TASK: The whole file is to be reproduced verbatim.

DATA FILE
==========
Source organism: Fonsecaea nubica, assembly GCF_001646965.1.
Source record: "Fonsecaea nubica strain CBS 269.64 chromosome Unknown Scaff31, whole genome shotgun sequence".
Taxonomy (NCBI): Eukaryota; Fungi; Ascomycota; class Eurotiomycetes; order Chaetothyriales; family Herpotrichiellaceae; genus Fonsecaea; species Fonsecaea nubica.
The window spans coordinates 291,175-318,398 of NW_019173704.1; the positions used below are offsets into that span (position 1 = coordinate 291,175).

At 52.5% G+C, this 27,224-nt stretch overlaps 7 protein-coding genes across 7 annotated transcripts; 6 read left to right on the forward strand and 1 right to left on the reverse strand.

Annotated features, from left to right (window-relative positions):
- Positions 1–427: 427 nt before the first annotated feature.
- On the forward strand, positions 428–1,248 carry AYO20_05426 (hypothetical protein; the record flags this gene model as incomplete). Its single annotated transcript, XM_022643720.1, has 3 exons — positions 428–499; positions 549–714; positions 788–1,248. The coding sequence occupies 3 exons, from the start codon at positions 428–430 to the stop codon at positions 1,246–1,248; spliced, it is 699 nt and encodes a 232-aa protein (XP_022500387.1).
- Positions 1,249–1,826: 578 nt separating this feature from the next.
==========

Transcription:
Source organism: Fonsecaea nubica, assembly GCF_001646965.1.
Source record: "Fonsecaea nubica strain CBS 269.64 chromosome Unknown Scaff31, whole genome shotgun sequence".
Taxonomy (NCBI): Eukaryota; Fungi; Ascomycota; class Eurotiomycetes; order Chaetothyriales; family Herpotrichiellaceae; genus Fonsecaea; species Fonsecaea nubica.
The window spans coordinates 291,175-318,398 of NW_019173704.1; the positions used below are offsets into that span (position 1 = coordinate 291,175).

At 52.5% G+C, this 27,224-nt stretch overlaps 7 protein-coding genes across 7 annotated transcripts; 6 read left to right on the forward strand and 1 right to left on the reverse strand.

Annotated features, from left to right (window-relative positions):
- Positions 1–427: 427 nt before the first annotated feature.
- On the forward strand, positions 428–1,248 carry AYO20_05426 (hypothetical protein; the record flags this gene model as incomplete). Its single annotated transcript, XM_022643720.1, has 3 exons — positions 428–499; positions 549–714; positions 788–1,248. The coding sequence occupies 3 exons, from the start codon at positions 428–430 to the stop codon at positions 1,246–1,248; spliced, it is 699 nt and encodes a 232-aa protein (XP_022500387.1).
- Positions 1,249–1,826: 578 nt separating this feature from the next.